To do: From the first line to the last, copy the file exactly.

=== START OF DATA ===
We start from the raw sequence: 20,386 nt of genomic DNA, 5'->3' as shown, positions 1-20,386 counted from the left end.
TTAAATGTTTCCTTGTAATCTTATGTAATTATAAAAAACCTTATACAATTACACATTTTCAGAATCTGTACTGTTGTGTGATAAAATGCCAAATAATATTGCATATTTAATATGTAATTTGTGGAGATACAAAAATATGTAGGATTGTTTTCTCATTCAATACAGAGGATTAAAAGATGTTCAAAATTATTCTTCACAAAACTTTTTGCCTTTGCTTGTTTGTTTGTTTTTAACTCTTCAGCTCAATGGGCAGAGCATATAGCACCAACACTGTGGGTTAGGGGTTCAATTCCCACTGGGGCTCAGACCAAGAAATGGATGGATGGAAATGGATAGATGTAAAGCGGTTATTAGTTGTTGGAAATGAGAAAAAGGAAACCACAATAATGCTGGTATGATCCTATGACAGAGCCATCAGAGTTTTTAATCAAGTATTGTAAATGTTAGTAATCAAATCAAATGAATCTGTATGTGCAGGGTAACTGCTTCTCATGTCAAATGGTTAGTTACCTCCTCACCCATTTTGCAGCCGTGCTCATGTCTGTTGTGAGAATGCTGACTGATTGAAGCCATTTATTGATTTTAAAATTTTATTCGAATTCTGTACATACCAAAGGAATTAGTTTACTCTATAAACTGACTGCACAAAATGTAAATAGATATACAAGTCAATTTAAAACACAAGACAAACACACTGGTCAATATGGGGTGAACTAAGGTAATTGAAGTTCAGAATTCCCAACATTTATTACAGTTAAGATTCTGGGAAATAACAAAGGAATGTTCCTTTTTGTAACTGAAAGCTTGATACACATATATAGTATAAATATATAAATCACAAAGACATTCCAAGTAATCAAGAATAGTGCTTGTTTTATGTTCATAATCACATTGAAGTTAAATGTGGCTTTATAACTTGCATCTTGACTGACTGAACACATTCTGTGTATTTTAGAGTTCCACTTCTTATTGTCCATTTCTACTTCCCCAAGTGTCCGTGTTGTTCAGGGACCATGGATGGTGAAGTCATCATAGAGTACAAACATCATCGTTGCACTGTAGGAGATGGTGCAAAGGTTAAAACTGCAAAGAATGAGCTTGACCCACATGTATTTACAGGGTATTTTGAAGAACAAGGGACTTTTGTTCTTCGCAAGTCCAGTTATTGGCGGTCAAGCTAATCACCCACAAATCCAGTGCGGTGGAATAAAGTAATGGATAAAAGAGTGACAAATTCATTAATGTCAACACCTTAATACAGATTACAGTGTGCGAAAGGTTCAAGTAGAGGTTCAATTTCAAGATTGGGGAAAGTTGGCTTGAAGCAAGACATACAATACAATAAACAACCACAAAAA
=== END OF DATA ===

We start from the raw sequence: 20,386 nt of genomic DNA, 5'->3' as shown, positions 1-20,386 counted from the left end.
TTAAATGTTTCCTTGTAATCTTATGTAATTATAAAAAACCTTATACAATTACACATTTTCAGAATCTGTACTGTTGTGTGATAAAATGCCAAATAATATTGCATATTTAATATGTAATTTGTGGAGATACAAAAATATGTAGGATTGTTTTCTCATTCAATACAGAGGATTAAAAGATGTTCAAAATTATTCTTCACAAAACTTTTTGCCTTTGCTTGTTTGTTTGTTTTTAACTCTTCAGCTCAATGGGCAGAGCATATAGCACCAACACTGTGGGTTAGGGGTTCAATTCCCACTGGGGCTCAGACCAAGAAATGGATGGATGGAAATGGATAGATGTAAAGCGGTTATTAGTTGTTGGAAATGAGAAAAAGGAAACCACAATAATGCTGGTATGATCCTATGACAGAGCCATCAGAGTTTTTAATCAAGTATTGTAAATGTTAGTAATCAAATCAAATGAATCTGTATGTGCAGGGTAACTGCTTCTCATGTCAAATGGTTAGTTACCTCCTCACCCATTTTGCAGCCGTGCTCATGTCTGTTGTGAGAATGCTGACTGATTGAAGCCATTTATTGATTTTAAAATTTTATTCGAATTCTGTACATACCAAAGGAATTAGTTTACTCTATAAACTGACTGCACAAAATGTAAATAGATATACAAGTCAATTTAAAACACAAGACAAACACACTGGTCAATATGGGGTGAACTAAGGTAATTGAAGTTCAGAATTCCCAACATTTATTACAGTTAAGATTCTGGGAAATAACAAAGGAATGTTCCTTTTTGTAACTGAAAGCTTGATACACATATATAGTATAAATATATAAATCACAAAGACATTCCAAGTAATCAAGAATAGTGCTTGTTTTATGTTCATAATCACATTGAAGTTAAATGTGGCTTTATAACTTGCATCTTGACTGACTGAACACATTCTGTGTATTTTAGAGTTCCACTTCTTATTGTCCATTTCTACTTCCCCAAGTGTCCGTGTTGTTCAGGGACCATGGATGGTGAAGTCATCATAGAGTACAAACATCATCGTTGCACTGTAGGAGATGGTGCAAAGGTTAAAACTGCAAAGAATGAGCTTGACCCACATGTATTTACAGGGTATTTTGAAGAACAAGGGACTTTTGTTCTTCGCAAGTCCAGTTATTGGCGGTCAAGCTAATCACCCACAAATCCAGTGCGGTGGAATAAAGTAATGGATAAAAGAGTGACAAATTCATTAATGTCAACACCTTAATACAGATTACAGTGTGCGAAAGGTTCAAGTAGAGGTTCAATTTCAAGATTGGGGAAAGTTGGCTTGAAGCAAGACATACAATACAATAAACAACCACAAAAA